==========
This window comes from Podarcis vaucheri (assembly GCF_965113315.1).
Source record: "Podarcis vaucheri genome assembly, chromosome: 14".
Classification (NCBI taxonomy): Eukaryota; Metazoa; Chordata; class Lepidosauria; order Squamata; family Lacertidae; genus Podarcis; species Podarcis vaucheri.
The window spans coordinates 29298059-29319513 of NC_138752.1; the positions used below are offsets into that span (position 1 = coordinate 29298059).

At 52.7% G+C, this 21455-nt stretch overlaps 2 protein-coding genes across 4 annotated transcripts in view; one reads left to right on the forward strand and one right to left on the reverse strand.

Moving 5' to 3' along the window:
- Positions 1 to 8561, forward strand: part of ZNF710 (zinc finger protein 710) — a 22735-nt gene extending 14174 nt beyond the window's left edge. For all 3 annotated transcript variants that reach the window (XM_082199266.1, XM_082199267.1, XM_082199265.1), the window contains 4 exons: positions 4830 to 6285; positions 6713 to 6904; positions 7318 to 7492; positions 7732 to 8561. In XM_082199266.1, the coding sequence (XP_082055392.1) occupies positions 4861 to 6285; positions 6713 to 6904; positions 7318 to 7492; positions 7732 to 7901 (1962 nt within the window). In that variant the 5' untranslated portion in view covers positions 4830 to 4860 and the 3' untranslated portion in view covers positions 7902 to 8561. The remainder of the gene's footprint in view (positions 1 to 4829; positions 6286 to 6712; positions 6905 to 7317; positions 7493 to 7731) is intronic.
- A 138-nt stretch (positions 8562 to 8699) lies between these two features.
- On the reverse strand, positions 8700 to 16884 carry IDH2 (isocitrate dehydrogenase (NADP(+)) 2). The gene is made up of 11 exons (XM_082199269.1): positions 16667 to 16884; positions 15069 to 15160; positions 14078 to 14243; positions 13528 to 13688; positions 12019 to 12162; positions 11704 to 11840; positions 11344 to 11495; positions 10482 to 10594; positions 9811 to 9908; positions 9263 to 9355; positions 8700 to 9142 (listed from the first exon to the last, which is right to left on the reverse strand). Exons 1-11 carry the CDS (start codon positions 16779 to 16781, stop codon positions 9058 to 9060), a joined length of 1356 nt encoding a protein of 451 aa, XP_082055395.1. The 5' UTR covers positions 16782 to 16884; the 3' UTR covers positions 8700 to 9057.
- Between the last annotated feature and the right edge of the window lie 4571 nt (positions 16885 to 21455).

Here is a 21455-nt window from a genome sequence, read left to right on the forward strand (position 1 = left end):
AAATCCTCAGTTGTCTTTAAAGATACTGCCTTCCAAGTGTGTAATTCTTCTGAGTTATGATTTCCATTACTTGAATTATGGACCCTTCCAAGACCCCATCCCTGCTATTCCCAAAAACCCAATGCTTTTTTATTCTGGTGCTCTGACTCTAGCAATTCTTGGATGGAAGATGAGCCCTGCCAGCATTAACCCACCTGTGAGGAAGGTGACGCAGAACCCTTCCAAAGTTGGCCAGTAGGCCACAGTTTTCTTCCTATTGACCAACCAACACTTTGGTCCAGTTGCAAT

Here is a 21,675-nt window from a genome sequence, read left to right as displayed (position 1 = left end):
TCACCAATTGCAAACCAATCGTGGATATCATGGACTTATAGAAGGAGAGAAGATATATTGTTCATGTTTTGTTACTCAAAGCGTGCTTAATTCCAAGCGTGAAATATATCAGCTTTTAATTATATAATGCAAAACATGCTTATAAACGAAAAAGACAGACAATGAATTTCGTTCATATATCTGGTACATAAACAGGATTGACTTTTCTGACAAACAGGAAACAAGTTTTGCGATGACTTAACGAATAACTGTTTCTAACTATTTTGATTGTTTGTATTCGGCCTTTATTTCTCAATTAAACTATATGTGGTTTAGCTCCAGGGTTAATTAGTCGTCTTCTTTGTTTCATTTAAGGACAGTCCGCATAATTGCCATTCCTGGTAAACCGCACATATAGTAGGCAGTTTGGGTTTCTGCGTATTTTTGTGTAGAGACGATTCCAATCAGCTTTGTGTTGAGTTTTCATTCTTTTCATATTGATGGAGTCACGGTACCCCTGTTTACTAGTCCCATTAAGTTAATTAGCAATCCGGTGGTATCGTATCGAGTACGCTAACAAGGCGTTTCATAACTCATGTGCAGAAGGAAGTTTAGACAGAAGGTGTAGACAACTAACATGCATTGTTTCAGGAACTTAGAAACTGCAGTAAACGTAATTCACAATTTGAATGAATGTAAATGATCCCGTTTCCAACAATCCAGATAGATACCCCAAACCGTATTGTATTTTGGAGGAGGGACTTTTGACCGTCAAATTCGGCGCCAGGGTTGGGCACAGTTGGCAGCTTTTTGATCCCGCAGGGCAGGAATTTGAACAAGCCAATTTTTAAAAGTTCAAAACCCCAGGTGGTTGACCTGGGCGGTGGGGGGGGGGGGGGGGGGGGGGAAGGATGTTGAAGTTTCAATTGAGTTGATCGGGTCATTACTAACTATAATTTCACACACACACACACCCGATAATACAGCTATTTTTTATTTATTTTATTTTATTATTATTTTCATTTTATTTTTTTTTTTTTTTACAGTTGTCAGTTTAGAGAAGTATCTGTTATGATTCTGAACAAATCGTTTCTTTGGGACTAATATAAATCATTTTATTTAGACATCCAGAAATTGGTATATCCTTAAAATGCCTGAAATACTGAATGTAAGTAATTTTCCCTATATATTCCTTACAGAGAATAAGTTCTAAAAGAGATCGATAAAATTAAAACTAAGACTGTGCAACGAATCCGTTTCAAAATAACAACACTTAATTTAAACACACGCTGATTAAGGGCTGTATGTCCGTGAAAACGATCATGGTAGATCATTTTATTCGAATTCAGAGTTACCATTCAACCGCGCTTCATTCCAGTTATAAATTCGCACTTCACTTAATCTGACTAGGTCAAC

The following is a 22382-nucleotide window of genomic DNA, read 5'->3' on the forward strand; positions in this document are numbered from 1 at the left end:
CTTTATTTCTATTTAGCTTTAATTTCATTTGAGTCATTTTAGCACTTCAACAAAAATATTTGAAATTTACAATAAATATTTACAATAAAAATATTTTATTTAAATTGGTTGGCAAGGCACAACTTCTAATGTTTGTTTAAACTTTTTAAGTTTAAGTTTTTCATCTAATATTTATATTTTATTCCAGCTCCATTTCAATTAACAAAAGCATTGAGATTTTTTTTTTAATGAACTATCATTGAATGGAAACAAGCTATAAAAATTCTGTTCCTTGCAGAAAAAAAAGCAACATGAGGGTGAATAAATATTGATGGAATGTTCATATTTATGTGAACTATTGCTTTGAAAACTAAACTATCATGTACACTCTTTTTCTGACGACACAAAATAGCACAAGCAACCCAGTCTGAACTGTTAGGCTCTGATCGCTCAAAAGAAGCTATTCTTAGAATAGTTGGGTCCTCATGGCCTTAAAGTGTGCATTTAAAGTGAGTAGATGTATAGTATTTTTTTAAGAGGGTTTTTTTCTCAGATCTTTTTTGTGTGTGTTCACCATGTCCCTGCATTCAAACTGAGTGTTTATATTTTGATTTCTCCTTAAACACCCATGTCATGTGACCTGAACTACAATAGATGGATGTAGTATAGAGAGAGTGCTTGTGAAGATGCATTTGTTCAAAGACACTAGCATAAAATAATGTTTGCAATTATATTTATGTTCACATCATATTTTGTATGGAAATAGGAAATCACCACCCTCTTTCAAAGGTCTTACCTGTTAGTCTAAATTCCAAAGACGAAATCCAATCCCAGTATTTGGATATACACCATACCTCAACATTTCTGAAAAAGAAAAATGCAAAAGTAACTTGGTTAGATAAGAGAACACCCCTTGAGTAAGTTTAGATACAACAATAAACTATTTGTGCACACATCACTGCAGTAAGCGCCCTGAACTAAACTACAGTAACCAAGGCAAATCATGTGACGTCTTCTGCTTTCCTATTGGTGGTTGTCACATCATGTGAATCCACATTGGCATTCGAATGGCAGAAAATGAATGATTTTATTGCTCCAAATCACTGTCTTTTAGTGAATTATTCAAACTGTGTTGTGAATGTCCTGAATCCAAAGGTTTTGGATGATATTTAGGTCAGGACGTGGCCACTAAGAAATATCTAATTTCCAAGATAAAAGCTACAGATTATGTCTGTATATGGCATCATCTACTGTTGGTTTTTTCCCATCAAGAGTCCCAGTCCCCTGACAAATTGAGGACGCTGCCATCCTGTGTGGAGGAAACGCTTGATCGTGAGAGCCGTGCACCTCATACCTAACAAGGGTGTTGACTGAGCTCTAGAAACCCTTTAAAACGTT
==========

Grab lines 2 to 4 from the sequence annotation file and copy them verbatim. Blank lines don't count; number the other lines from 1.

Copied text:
Source record: "Podarcis vaucheri genome assembly, chromosome: 14".
Classification (NCBI taxonomy): Eukaryota; Metazoa; Chordata; class Lepidosauria; order Squamata; family Lacertidae; genus Podarcis; species Podarcis vaucheri.
The window spans coordinates 29298059-29319513 of NC_138752.1; the positions used below are offsets into that span (position 1 = coordinate 29298059).